Insurance shoppers frustrated by this screen have other online options. (Photo by Karen Bleier/Getty Images)

Welcome to Health Reform Watch, Jason Millman's regular look at how the Affordable Care Act is changing the American health-care system — and being changed by it. You can reach Jason with questions, comments and suggestions here. Check back every Tuesday and Thursday afternoon for the latest edition, or sign up here to receive it straight from your inbox. Read previous columns here.

Well, is back in the news again, thanks to a new Government Accountability Office report that blames the Obama administration for pretty poor management leading up to the Web site's launch last fall. It's also clear that the Web site, which has cost $840 million so far, still needs more work.

The next Obamacare sign-up period will show "visible and continuous improvement, but not perfection," Andy Slavitt, the Centers for Medicare and Medicaid Services principal deputy administrator who's overseeing repairs, told a congressional committee on Thursday. Some consumers will still face "a bumpy process" with enrollment, he acknowledged.

Some of the behind-the-scenes functions that consumers don't see, like the systems allowing federal subsidy payments to insurers, still need to be built. But there's another part of the enrollment system that isn't quite ready, and it doesn't sound as if it will be by the time the Affordable Care Act's second enrollment period rolls around.

It's known as "direct enrollment," in which a consumer can go to a private online Web broker who provides a similar function that does — the brokers can sell a range of ACA health plans and offer insurance subsidies to those who qualify. The federal government reached agreements with several such entities last summer, with the idea that they would provide more opportunities for people to enroll in ACA plans.

The Web brokers envisioned a process in which an insurance shopper who comes to one of their Web sites could find an ACA-compliant health plan, find out their eligibility for subsidies and, if eligible, get that subsidy to purchase coverage — all within that same Web site. The subsidy eligibility check, which must be done by the IRS, would happen behind the scenes.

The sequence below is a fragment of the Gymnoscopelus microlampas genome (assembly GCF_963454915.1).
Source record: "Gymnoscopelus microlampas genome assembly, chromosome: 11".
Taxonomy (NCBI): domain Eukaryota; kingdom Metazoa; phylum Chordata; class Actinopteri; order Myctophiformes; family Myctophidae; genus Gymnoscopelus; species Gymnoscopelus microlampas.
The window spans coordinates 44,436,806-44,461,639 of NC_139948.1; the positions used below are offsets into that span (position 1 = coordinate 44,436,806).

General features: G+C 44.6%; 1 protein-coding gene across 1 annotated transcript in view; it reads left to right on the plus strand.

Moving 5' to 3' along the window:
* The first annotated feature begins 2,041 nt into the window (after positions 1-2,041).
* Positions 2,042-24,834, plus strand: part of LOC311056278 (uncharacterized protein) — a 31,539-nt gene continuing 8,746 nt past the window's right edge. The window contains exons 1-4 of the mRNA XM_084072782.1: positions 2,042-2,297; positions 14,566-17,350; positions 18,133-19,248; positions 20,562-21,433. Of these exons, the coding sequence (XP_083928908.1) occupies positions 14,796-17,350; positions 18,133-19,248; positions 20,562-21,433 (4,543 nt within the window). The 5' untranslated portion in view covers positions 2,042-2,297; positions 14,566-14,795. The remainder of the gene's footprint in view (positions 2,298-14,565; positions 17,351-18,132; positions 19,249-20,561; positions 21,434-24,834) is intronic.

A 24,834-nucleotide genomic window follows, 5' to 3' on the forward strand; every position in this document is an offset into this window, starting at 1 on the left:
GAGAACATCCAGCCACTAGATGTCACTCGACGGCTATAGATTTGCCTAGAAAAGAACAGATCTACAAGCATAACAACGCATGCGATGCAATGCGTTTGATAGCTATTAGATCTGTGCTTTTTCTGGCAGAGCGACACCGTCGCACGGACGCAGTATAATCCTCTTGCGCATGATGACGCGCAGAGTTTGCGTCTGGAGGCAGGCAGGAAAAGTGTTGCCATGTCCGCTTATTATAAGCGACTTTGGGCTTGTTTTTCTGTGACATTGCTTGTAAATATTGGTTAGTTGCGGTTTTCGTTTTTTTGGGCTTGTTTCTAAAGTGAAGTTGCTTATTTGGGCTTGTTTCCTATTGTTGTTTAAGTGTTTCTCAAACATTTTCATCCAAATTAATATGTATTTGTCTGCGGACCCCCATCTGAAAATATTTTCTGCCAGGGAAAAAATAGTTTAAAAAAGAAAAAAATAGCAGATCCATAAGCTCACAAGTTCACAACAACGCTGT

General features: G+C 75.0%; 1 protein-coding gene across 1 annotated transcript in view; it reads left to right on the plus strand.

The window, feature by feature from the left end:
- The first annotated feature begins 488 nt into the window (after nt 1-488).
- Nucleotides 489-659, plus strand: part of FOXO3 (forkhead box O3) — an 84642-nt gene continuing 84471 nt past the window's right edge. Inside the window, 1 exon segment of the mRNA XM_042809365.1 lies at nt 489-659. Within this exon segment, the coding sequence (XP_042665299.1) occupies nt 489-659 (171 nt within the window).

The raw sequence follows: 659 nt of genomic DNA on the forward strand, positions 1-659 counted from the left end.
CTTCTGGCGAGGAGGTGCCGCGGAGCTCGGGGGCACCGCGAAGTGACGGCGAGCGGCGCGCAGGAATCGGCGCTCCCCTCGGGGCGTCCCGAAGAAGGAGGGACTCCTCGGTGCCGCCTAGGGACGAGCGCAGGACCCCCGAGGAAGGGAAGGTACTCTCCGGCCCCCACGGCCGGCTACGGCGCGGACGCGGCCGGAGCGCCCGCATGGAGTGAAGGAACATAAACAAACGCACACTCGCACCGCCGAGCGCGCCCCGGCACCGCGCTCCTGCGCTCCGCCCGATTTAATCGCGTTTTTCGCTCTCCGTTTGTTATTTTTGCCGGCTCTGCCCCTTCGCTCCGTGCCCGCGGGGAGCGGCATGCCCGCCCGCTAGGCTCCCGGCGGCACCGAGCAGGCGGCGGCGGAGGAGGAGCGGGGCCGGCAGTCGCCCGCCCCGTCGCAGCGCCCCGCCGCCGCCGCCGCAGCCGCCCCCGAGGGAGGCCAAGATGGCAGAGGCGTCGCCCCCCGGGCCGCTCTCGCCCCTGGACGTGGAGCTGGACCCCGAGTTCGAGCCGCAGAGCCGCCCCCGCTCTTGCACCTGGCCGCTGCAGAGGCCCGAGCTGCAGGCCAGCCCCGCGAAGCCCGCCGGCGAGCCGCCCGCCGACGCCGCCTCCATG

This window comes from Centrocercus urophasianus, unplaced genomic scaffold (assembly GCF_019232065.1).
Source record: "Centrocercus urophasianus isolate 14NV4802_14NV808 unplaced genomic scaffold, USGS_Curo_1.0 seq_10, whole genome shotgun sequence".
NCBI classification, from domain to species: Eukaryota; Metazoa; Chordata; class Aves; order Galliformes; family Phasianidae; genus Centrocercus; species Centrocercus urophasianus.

But that's not how things have worked in practice, said Gary Lauer, chief executive of the online broker eHealthInsurance. Instead, customers coming to the private Web brokers are able to shop for health plans, and then they're sent to t0 go through the application process again if they qualify for a subsidy. Then they're sent back to the broker's site to complete enrollment. Not exactly the most seamless process.

"It's really pretty archaic, but that's what we have," Lauer said during an earnings call Wednesday night. And he's not counting on direct enrollment getting any better for the next sign-up period. "We don't expect to see anything but [that] this year. We think that's going to be more stable, but it's not highly efficient."

Despite those complications, eHealth said it has helped about 10,000 people enroll in health plans with subsidies — a skimpy total compared with the 480,000 people who applied for individual and family coverage through eHealth during the ACA's first open enrollment period. Besides the clunky online process for obtaining subsidies, the company can also help people enroll in subsidized coverage over the phone, as other Web brokers have done. The enrollment process is much easier, though, if you earn too much to qualify for an insurance subsidy (more than 400 percent of the federal poverty level, or about $47,000 for an individual).